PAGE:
Alternatively or in addition, the user can also be notified by a notification component that his/her resource balance is approaching the threshold resource value within a set range. For example, the method 500 may be programmed to send a notification to the user when the user is within Q units of his/her particular threshold resource value or balance. In this case, payment or settlement of the user's account can be required before the threshold resource value or balance is actually reached. This can applicable for those users who pay by direct debit or by push payment (e.g., Japan).
Assuming that the total value does reach the threshold resource value in
At 620, an asynchronous debit or charge request can be queued to an MPF system in order to effect at least a partial settlement of the customer's account (e.g., to the extent that the resource balance falls below the threshold resource value). Further actions that can be taken by the MPF system are discussed in
At 640, a message, for example, can be sent to the merchant or service provider (e.g., calling party) that the customer's resource usage has been recorded in the database. Depending on the merchant or service provider's preferences, the customer's resource account can be placed on hold until payment is confirmed. Alternatively, some merchants may allow some of their better customers to make use of a smaller amount of resources until payment is verified and confirmed. For instance, a better customer may be a customer who has historically provided timely payments with few if any charge failures.
Referring now to
However, if the charge fails and the requested payment is declined at 730, then the decline is recorded in the respective database at 750. A re-attempt to process the charge can be scheduled at 760 and the customer's account (e.g., purchase capabilities, access to subscription service) can be suspended until the charge is successful. As a result of the account suspension, a notification can also be sent to the merchant or service provider that any purchasing capabilities or services should be at least temporarily disabled at 770.
It should be appreciated that in any scenario where payment or settlement of the user's account is unsuccessful, a suspension threshold can be invoked. For example, the suspension threshold can refer to an amount or value of usage for which payment has not been received. Alternatively or additionally, the suspension threshold can correspond to a number of times payment has been requested but declined by the payment provider (e.g., credit card, bank, etc.).
Moreover, instead of multiple charge transactions, purchases and/or charges are essentially consolidated into fewer charge transactions, which results in mitigating transaction overhead costs (e.g., credit card fees) as well as customer time. In practice, imagine a music download retailer that provides a music download service. In order to improve customer experiences, customers can purchase and download songs without being impeded by a charge process at the end of every purchase. For example, in a conventional scenario, payment processing can entail an extra webpage or two as well as a few seconds to charge the customer's credit card. For customers who constantly return to purchase a couple songs now, a few more songs an hour later, even more songs 20 minutes later, and then even more the next day, drudging through the payment process for each purchase can be tedious and time-consuming. Simply charging per day or per month for accumulated purchases can be too risky since that could allow a customer to download a mass quantity of songs before the retailer discovers that he/she cannot pay for those downloaded songs. At this point, disabling further use of the service does not necessarily mitigate bad debt risk and economic losses. Furthermore, in the case of downloaded items, the customer has already received the benefit of the purchase and it can be nearly impossible to repossess such items.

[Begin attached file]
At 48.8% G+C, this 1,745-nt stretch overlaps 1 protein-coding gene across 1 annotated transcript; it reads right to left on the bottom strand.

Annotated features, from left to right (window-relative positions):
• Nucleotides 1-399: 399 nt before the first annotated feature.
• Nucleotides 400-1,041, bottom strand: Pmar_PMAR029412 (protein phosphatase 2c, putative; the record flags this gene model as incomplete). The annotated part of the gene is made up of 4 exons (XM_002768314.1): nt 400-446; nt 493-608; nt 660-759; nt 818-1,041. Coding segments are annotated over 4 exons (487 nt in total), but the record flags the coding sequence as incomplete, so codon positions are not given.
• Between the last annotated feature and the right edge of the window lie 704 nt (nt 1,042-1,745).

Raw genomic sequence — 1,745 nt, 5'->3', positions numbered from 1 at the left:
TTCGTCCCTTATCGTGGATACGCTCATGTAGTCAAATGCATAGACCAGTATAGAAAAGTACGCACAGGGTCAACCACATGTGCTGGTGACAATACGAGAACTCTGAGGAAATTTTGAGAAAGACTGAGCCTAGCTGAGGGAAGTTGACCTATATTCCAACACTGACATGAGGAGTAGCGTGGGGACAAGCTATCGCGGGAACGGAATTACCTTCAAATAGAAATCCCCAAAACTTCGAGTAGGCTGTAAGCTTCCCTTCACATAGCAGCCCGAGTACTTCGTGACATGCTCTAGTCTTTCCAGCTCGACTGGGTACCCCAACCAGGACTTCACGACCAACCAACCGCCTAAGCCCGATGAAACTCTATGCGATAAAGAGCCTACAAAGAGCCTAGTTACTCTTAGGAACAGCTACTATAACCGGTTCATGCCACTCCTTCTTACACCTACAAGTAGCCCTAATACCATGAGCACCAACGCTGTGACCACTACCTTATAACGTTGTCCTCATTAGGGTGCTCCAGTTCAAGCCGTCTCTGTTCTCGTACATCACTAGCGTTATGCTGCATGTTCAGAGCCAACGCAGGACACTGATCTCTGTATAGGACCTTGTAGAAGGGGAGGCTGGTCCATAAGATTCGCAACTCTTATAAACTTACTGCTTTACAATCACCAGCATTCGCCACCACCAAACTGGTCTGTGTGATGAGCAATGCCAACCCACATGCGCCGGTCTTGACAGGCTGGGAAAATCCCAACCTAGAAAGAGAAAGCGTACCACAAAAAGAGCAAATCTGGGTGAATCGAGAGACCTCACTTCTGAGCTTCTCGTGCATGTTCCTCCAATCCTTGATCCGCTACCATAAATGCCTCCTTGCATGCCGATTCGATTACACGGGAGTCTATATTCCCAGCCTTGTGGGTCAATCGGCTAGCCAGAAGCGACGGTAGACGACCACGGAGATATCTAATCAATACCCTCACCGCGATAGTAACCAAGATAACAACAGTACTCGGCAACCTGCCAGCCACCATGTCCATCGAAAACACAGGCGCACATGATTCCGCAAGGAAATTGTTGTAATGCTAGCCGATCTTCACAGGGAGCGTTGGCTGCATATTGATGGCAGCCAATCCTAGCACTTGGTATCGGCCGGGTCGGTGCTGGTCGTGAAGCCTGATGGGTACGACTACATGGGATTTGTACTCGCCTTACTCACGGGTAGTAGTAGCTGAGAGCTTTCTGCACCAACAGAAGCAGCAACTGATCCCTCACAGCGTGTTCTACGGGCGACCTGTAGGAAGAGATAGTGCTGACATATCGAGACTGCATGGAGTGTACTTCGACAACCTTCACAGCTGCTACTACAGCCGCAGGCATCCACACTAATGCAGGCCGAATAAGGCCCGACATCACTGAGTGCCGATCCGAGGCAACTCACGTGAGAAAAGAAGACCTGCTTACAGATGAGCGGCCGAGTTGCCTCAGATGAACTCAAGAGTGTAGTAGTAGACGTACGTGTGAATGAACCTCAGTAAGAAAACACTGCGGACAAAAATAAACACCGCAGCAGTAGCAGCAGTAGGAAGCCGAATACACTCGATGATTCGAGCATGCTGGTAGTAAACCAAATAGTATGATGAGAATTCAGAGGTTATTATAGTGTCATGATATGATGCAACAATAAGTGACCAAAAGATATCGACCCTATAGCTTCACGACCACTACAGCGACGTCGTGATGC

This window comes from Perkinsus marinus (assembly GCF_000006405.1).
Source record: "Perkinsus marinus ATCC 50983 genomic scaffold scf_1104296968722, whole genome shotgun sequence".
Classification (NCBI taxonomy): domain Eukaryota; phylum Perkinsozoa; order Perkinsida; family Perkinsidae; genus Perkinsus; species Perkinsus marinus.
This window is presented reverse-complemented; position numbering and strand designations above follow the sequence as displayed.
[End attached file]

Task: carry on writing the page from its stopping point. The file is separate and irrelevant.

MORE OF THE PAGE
According to the present invention, however, bad debt risk and potential economic losses can be mitigated at least to the extent of the threshold level. Because the present invention employs an asynchronous charging mechanism, customer credit cards, for example, can be charged at any time when the respective threshold is reached without increasing call latency for the merchants/retailers (e.g., calling entities) that are reporting and recording the purchases.
Referring again to the music service example above, wherein huge quantities of songs can be purchased and downloaded by any one customer, the present invention makes use of an unrestricted buffer to handle potentially large-volume purchases via consolidation and to correlate them with previously consolidated purchases until the threshold is reached. As soon as the threshold is reached, regardless of the particular threshold value, the customer can be asynchronously charged.
The threshold can correspond to a resource usage (e.g., quantity of resources used, purchased or consumed by the customer) whereby customer usage of a resource gets recorded. Once a threshold of resource usage is reached, a formula can be used to convert the resource usage to a monetary value and that amount is charged to the customer's payment provider. In this scenario, the resources (e.g., presented in the form of an offer or event) are not immediately associated with a monetary value (e.g., not pre-rated). Alternatively, the threshold can directly relate to a monetary value. For example, the threshold can be set to $25 so that when the customer spends up to $25 in resources, an immediate payment of $25 is requested. In this case, the resources would be pre-rated or associated with a cost when presented to the customer.